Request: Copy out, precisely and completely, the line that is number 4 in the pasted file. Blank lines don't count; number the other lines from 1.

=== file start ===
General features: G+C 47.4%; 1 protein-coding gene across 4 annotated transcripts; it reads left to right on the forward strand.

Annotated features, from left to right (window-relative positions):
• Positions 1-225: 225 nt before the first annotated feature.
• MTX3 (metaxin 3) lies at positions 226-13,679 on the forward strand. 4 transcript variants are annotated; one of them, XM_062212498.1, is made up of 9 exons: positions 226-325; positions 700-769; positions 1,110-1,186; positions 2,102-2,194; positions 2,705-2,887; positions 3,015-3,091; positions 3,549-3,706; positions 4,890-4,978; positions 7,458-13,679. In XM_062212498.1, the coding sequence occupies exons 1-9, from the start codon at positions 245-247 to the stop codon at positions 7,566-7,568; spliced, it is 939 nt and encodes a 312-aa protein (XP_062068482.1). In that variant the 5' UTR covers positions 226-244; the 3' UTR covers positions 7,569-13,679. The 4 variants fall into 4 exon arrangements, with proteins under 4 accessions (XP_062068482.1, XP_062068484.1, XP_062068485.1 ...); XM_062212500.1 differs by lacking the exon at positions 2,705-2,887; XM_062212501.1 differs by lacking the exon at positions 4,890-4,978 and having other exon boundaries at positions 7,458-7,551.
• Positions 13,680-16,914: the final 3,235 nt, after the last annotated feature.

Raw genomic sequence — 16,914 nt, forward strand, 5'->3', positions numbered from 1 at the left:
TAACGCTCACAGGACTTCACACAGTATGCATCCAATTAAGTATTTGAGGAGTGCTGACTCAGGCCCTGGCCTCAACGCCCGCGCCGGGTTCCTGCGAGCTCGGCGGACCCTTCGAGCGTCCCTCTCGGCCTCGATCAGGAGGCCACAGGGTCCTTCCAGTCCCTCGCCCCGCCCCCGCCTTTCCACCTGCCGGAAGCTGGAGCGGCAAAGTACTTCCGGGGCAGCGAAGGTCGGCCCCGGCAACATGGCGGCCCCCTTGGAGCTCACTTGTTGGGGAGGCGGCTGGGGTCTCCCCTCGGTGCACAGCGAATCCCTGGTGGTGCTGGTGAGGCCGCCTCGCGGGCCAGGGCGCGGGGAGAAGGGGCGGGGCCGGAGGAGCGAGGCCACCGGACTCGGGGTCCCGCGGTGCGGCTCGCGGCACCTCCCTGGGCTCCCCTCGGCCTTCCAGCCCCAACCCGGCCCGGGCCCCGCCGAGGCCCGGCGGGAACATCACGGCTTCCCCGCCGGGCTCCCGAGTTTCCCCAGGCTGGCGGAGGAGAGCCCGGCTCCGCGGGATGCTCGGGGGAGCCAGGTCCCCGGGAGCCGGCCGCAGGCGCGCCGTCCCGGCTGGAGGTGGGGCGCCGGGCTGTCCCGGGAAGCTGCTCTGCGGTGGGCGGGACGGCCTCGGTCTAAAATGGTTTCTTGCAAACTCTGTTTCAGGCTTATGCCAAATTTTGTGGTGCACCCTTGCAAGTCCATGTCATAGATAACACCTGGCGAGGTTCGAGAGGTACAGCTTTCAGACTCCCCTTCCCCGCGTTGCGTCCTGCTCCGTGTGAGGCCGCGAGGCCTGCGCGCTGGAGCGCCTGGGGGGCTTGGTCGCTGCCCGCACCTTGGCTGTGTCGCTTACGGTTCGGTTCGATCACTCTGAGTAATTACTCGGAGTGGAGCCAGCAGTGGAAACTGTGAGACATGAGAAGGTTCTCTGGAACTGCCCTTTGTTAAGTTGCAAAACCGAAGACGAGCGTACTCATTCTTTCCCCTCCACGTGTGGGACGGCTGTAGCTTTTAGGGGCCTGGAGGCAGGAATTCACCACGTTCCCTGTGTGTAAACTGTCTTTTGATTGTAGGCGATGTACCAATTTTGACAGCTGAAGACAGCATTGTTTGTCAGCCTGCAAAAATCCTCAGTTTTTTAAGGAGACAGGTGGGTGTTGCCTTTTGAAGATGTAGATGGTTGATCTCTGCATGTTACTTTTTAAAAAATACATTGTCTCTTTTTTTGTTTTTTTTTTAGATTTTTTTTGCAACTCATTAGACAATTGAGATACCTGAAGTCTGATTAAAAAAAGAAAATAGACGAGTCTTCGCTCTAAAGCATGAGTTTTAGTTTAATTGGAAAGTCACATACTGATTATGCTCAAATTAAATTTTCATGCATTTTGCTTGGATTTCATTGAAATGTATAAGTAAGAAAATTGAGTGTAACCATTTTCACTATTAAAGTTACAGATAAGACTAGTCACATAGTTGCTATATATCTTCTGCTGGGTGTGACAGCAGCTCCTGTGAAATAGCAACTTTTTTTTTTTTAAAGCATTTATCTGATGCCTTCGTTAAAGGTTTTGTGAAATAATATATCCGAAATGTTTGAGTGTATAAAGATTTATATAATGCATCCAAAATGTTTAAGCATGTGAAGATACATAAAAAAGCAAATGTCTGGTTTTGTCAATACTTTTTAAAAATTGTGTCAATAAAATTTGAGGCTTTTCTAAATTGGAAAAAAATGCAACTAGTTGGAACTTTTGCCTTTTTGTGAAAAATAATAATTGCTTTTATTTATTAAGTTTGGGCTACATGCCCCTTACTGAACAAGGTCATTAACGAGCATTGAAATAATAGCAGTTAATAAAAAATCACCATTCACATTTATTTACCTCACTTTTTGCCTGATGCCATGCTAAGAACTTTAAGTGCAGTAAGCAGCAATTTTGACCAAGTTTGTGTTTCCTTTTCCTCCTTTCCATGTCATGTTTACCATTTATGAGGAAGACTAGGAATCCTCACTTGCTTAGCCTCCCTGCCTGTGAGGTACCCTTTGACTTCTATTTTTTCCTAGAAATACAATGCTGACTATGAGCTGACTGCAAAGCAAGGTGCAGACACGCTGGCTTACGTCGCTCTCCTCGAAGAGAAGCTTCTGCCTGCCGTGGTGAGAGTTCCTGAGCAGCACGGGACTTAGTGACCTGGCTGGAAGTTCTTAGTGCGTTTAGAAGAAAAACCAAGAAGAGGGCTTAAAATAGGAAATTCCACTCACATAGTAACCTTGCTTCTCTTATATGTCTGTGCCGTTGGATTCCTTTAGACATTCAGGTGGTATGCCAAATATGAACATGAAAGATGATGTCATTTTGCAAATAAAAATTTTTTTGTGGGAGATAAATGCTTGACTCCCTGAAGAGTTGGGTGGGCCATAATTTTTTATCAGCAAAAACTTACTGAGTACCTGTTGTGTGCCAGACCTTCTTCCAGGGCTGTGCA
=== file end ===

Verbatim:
• MTX3 (metaxin 3) lies at positions 226-13,679 on the forward strand. 4 transcript variants are annotated; one of them, XM_062212498.1, is made up of 9 exons: positions 226-325; positions 700-769; positions 1,110-1,186; positions 2,102-2,194; positions 2,705-2,887; positions 3,015-3,091; positions 3,549-3,706; positions 4,890-4,978; positions 7,458-13,679. In XM_062212498.1, the coding sequence occupies exons 1-9, from the start codon at positions 245-247 to the stop codon at positions 7,566-7,568; spliced, it is 939 nt and encodes a 312-aa protein (XP_062068482.1). In that variant the 5' UTR covers positions 226-244; the 3' UTR covers positions 7,569-13,679. The 4 variants fall into 4 exon arrangements, with proteins under 4 accessions (XP_062068482.1, XP_062068484.1, XP_062068485.1 ...); XM_062212500.1 differs by lacking the exon at positions 2,705-2,887; XM_062212501.1 differs by lacking the exon at positions 4,890-4,978 and having other exon boundaries at positions 7,458-7,551.